• 9. 

    In English, which word in a sentence usually receives prominence (focus/sentence stress)? (You may choose more than one answer.)

    • A.

      A word that is in contrast with another word.

    • B.

      A word that tells new information, not old information.

    • C.

      A word that the speaker wants to emphasize.

    • D.

      The last content word in the sentence.

    • E.

      It could be any of these.

    Correct Answer(s)
    A. A word that is in contrast with another word.
    B. A word that tells new information, not old information.
    C. A word that the speaker wants to emphasize.
    D. The last content word in the sentence.
    E. It could be any of these.
    Explanation
    Any of these answers are possible. The usual position of prominence is D, the last content word in the sentence. However, if the speaker needs to emphasize something else, a different word can be emphasized.

    Rate this question:

  • 10. 

    Which of these statements are true of thought groups? (You may choose more than one answer.)

    • A.

      A sentence must have more than one thought group.

    • B.

      A thought group has its own intonation contour.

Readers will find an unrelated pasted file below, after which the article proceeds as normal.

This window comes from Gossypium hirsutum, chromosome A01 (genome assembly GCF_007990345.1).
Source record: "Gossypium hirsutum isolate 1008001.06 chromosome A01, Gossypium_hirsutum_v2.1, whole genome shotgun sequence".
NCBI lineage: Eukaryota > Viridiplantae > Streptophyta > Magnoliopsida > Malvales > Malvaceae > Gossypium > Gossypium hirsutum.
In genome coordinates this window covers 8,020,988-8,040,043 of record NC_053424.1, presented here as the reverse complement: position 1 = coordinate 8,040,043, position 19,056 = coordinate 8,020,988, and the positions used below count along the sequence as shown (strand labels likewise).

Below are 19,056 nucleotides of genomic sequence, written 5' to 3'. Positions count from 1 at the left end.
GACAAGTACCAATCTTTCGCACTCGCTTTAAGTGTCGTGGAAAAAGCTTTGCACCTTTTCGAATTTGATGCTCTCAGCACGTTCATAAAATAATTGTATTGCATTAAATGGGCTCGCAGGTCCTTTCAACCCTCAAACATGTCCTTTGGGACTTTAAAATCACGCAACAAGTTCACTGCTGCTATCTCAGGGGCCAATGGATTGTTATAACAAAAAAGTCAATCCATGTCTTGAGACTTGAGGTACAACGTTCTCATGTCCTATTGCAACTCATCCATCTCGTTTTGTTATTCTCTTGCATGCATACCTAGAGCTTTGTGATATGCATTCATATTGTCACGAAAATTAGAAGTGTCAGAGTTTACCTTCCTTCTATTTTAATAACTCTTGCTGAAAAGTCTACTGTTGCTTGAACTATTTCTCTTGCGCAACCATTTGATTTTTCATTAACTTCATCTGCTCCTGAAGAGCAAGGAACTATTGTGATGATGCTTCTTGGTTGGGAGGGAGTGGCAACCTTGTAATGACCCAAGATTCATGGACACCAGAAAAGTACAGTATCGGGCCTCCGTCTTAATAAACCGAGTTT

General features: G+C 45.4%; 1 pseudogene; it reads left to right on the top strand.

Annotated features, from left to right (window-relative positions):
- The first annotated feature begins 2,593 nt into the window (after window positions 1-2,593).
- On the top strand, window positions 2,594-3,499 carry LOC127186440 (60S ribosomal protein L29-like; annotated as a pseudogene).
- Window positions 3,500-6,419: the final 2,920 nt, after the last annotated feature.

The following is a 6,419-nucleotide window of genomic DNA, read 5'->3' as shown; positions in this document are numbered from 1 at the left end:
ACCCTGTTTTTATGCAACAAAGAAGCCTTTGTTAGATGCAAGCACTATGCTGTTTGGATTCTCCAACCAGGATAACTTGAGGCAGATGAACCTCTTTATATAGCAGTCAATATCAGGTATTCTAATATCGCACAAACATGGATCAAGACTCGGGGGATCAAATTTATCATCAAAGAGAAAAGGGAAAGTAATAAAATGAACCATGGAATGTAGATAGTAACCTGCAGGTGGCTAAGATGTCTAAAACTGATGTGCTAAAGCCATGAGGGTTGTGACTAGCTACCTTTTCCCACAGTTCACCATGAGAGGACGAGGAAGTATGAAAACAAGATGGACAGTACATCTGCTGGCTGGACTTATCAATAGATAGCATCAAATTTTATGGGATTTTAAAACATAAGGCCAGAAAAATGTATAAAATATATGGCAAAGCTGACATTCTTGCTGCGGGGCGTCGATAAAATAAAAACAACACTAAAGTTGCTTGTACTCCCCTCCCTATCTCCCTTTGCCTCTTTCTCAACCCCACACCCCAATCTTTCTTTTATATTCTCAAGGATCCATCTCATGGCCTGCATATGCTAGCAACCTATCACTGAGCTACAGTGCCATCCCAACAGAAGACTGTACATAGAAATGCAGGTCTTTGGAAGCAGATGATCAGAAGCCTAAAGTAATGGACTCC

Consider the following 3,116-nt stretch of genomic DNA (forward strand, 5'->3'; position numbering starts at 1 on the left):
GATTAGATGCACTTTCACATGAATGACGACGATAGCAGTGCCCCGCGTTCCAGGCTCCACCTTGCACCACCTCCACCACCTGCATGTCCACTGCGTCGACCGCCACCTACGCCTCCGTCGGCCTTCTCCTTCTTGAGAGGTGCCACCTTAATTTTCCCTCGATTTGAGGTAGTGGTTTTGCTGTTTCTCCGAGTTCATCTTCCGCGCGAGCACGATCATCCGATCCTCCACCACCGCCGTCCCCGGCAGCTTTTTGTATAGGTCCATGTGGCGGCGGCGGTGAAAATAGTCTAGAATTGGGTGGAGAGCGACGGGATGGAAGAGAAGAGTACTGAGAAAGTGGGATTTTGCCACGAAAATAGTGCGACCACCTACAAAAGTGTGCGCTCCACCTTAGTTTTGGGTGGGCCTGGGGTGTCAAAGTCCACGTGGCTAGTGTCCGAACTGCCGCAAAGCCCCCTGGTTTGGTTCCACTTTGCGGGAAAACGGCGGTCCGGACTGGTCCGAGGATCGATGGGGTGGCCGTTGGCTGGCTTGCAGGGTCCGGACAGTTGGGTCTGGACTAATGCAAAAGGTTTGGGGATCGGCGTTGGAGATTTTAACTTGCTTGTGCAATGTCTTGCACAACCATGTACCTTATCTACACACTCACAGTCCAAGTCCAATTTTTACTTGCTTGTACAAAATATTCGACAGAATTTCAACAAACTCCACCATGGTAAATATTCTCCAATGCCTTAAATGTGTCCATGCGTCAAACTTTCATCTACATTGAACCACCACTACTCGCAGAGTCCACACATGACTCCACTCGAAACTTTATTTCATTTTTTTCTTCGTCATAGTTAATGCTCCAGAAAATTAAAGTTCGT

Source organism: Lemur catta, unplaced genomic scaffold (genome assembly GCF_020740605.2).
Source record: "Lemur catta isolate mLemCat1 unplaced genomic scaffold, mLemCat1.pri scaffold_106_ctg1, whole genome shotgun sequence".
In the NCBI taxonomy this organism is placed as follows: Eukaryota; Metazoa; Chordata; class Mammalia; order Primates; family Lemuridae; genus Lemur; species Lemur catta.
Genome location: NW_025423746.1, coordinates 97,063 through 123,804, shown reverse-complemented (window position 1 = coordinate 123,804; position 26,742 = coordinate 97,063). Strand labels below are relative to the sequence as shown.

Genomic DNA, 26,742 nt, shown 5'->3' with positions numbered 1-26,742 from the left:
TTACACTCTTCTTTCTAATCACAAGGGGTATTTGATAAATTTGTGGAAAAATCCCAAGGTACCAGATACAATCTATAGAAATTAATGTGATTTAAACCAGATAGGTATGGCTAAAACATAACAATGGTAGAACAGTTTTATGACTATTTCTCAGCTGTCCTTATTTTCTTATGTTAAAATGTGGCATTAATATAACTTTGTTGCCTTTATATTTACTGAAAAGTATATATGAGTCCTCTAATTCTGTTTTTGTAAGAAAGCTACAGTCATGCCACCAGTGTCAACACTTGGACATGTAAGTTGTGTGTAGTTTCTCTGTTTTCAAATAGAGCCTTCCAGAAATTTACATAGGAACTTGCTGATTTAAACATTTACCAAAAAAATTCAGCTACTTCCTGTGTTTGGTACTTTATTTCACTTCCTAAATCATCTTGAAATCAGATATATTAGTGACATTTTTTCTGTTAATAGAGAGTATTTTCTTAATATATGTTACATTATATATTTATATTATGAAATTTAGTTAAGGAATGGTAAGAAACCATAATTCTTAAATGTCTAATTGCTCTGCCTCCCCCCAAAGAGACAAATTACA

• C.

      A thought group is often also a grammatical unit, like a phrase or a clause.

    • D.

      All speakers of a language break their speech up into thought groups in the same way.

    • E.

      We pause before and after a thought group, but not in the middle of one.

    Correct Answer(s)
    B. A thought group has its own intonation contour.
    C. A thought group is often also a grammatical unit, like a phrase or a clause.
    E. We pause before and after a thought group, but not in the middle of one.
    Explanation
    The best answers are B, C, and E.

    Not A: Short sentences might only have one thought group.

    Not D: Different people pause in different ways. Some people talk slowly and pause more often; others talk faster and pause much less often. But everybody needs to pause sometimes, or they'll run out of breath and turn blue.

    Rate this question:

Back to Top Back to top
Advertisement